# Energy Graphs

**Claimed by Yuntao Liu Fall 2018**

An energy graph is useful for visualizing the potential and kinetic energy in a system as a function of time or separation distance. This is especially useful when determining if an object is bound to another object.

## The Main Idea

Energy graphs are extremely useful for analyzing the interactions between two different objects. These graphs can also be confusing if not properly understood. How do all of the different pieces of an energy graph fit together? This page serves as a resource on how to construct and interpret energy graphs. Let's get started!

**The Basics**

Energy graphs are very useful for understanding different repulsive and attractive situations. These graphs consist of three main components: kinetic energy, potential energy, and the kinetic plus potential energy line. These three energies are plotted as a function of energy (y-axis) versus separation between two objects (x-axis). When it comes to spring potential and kinetic energy, energy is graphed as a function of time.

Let's review:

Kinetic Energy: the energy that a moving object has in addition to its Rest Mass Energy. Kinetic energy is **K** on an energy graph and has the formula [math]\displaystyle{ \frac{1}{2}mv^2 }[/math].

Potential Energy: the energy associated with multi-particle systems. This is the energy between interacting objects, and this energy can be either attractive or repulsive. Potential energy is **U** on an energy graph.

**What is the sum?** Simply the sum of the potential and kinetic energies displayed on the graph. We will discuss how to plot this value momentarily. **K+U** symbolizes the sum of the potential and kinetic energies. This is generally constant when the surroundings are not performing any work on the system (aka when the surrounds are "The Nothing"). However, if there is energy being lost to the surroundings or work being done on the system, then the K+U can change.

**More Important Tidbits**

In an **attractive** interaction, such as Gravitational Potential Energy, U (potential energy) increases (becomes less negative) and K decreases as two objects move farther away from one another (radius increases).
In a **repulsive** interaction, U (potential energy) decreases and K (kinetic energy) increases as the two objects move farther away from one another. When a spring is at equilibrium length after being stretched, kinetic energy is at a maximum.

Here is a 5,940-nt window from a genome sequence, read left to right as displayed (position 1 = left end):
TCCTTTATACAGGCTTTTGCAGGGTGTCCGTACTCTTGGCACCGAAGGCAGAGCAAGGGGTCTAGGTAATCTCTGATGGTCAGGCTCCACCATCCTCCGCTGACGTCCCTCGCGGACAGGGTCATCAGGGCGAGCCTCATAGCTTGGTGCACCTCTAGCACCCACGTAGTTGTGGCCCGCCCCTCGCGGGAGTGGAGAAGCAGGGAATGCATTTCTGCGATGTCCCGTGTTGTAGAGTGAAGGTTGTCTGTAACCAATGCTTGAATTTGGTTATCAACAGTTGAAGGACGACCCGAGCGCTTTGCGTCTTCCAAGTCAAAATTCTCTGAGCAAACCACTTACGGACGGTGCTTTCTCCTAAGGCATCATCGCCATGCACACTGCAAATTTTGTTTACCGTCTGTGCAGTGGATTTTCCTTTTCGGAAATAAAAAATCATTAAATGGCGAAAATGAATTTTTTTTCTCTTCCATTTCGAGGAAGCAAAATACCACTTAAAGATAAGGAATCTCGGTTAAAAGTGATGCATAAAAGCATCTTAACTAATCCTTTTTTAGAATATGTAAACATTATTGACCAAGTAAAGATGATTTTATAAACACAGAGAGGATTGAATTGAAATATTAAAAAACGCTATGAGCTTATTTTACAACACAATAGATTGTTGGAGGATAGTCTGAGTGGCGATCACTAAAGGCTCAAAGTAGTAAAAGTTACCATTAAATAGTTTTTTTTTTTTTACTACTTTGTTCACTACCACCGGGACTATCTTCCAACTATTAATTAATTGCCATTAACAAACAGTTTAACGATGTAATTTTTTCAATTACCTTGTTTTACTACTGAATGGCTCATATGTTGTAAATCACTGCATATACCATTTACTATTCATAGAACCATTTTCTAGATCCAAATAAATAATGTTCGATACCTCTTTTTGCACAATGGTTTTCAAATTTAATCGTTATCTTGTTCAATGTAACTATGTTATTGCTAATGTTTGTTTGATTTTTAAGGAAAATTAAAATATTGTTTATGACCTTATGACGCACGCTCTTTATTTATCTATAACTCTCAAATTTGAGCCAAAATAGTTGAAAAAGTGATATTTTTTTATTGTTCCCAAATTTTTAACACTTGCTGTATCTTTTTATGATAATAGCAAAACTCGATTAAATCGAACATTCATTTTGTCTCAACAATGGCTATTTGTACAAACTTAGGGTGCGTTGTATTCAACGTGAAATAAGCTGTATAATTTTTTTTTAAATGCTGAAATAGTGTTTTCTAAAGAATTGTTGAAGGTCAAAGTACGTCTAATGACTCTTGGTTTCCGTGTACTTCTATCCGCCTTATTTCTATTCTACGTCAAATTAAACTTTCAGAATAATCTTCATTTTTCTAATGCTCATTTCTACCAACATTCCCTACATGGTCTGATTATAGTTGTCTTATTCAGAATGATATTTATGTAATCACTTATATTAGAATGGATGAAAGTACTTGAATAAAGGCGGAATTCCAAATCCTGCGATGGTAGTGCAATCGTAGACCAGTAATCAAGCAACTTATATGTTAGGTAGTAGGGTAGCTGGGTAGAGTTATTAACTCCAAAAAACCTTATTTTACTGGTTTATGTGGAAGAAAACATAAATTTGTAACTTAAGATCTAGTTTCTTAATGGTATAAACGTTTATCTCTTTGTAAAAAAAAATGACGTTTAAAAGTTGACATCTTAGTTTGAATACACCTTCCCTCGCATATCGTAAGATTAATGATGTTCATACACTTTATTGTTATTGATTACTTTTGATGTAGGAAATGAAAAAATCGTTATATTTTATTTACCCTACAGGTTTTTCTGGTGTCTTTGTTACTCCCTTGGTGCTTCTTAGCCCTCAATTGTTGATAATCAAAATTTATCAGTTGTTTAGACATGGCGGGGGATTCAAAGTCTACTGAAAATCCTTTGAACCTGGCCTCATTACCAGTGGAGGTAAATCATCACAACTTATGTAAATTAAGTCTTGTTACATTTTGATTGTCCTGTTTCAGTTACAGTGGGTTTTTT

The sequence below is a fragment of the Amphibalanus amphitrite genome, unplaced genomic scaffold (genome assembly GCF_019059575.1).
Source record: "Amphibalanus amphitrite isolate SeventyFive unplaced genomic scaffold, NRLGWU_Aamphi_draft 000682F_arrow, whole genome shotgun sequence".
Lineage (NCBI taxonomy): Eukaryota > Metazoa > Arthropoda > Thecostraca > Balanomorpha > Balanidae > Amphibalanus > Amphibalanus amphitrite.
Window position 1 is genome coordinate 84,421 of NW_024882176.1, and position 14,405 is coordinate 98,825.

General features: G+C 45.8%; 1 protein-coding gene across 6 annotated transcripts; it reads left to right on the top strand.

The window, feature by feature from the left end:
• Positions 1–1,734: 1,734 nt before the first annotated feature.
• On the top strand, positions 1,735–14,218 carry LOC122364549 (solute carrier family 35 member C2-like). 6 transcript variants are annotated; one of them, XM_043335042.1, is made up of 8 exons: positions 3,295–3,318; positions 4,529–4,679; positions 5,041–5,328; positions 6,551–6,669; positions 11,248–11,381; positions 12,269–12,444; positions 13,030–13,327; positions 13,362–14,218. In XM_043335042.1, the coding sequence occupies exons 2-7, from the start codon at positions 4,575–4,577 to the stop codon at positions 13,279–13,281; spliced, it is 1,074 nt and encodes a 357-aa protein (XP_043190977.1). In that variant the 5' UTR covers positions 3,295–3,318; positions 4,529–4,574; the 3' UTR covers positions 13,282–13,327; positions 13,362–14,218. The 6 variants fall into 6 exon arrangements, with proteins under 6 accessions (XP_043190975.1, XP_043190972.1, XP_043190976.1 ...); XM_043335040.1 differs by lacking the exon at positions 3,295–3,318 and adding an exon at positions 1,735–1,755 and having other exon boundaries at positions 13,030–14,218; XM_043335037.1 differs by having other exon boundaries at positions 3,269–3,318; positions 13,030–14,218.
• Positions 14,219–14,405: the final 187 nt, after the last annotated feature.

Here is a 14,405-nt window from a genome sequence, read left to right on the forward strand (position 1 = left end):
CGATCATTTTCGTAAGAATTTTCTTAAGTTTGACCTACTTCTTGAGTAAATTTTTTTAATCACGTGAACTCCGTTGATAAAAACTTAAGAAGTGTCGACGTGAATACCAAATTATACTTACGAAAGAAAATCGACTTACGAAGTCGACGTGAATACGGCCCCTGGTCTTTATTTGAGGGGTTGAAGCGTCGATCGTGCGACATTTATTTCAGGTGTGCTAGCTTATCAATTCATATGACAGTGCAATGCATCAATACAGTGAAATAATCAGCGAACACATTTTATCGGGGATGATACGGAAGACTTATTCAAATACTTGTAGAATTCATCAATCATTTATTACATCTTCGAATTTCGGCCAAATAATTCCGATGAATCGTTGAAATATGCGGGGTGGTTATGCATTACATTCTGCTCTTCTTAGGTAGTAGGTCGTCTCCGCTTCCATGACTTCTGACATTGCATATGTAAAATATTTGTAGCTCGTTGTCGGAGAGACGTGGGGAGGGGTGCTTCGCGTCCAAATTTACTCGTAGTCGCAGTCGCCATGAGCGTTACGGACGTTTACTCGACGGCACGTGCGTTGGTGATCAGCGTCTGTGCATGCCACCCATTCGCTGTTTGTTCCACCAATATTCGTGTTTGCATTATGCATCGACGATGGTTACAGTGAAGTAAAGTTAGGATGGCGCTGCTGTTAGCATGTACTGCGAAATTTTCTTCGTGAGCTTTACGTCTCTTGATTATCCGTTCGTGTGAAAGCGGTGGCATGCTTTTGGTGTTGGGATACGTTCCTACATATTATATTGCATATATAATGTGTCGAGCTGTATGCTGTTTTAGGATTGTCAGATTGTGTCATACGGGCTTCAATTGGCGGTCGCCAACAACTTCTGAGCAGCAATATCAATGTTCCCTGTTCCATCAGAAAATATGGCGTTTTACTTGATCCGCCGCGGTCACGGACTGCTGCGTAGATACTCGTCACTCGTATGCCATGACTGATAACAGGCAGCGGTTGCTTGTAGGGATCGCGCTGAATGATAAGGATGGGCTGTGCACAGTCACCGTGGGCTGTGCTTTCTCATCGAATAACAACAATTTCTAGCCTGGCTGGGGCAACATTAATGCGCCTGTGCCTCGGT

**How to Construct an Energy Graph**

1. Draw U first, based upon whether or not the interaction is attractive or repulsive. See the examples below in order to visualize how U looks when an interaction is attractive versus repulsive.

2. Choose an r where you know K, and at this point, plot the point (r, K).

3. Add the K value from step 2 to the U value at that same r value.

4. Plot K+U at this r value that you know both K and U.

5. Draw a horizontal line through this K+U point.

6. Find a K value at a different r-value that, when added to U, gives K+U (the horizontal line you just drew).

7. With these two points on the K graph, sketch K vs. r.

### A Mathematical Model

Kinetic energy can **NEVER** be negative! Why? Taking a look at the formula [math]\displaystyle{ \frac{1}{2}mv^2 }[/math], while velocity is a vector and can be negative, squaring the velocity results in a positive number. As such, if the object is moving, the kinetic energy is greater than 0, if it is at rest, the kinetic energy is 0.

Potential energy is negative if the interaction is attractive and positive if the interaction is repulsive.

- For spring potential energy, the value is always positive as the spring is always working to counteract a stretch (repulsive). [math]\displaystyle{ U_s=\frac{1}{2}k_ss^2 }[/math] where s is the stretch and k
_{s}is the spring constant. - For electric potential energy [math]\displaystyle{ U_{ele} = \frac{1}{4\pi\varepsilon_0}\frac{q_1q_2}{\left|r\right|} }[/math]. Where [math]\displaystyle{ \frac{1}{4\pi\varepsilon_0} }[/math]is [math]\displaystyle{ 9\times10^9 \frac{N\cdot m^2}{C^2} }[/math], r is the distance between the charges and the q's are the charges. If the change of the two particles have the same sign (both positive or both negative), then the force is repulsive and results in a negative potential energy. If the change of the two particles have different signs (one positive and one negative), then the force is attractive and results in a postie potential energy.
- An electron has a change of -1.6 × 10
^{−19}C and a proton has a change of 1.6 × 10^{−19}C

- An electron has a change of -1.6 × 10
- For gravitational potential energy [math]\displaystyle{ U_{grav} = -G\frac{M_1M_2}{\left|r\right|} }[/math]where G is [math]\displaystyle{ 6.7\times10^{-11} \frac{N\cdot m^2}{kg^2} }[/math] , M is the mass of the object and r is the distance between the objects. the force is always attractive and the potential energy is negative

The sum of the potential and kinetic energies depends on a few factors. If an object can "escape" from an attractive interaction, and, after having escaped, comes to rest some distance away, then K+U is equal to zero. If, however, the object escapes with some final velocity and continues to move, then K+U is greater than zero. Lastly, in a **bound state,** an object cannot escape the interaction it is involved in, and K+U is negative. The object will eventually crash into whatever is exerting a force on it. In the figure below, The shaded blue region represents a distance between the two objects that is impossible to achieve (according to classical mechanics. It is sometimes possible to tunnel out of this system under the rules of quantum mechanics, however, that is beyond the scope of this article) as K would then be negative.

### A Computational Model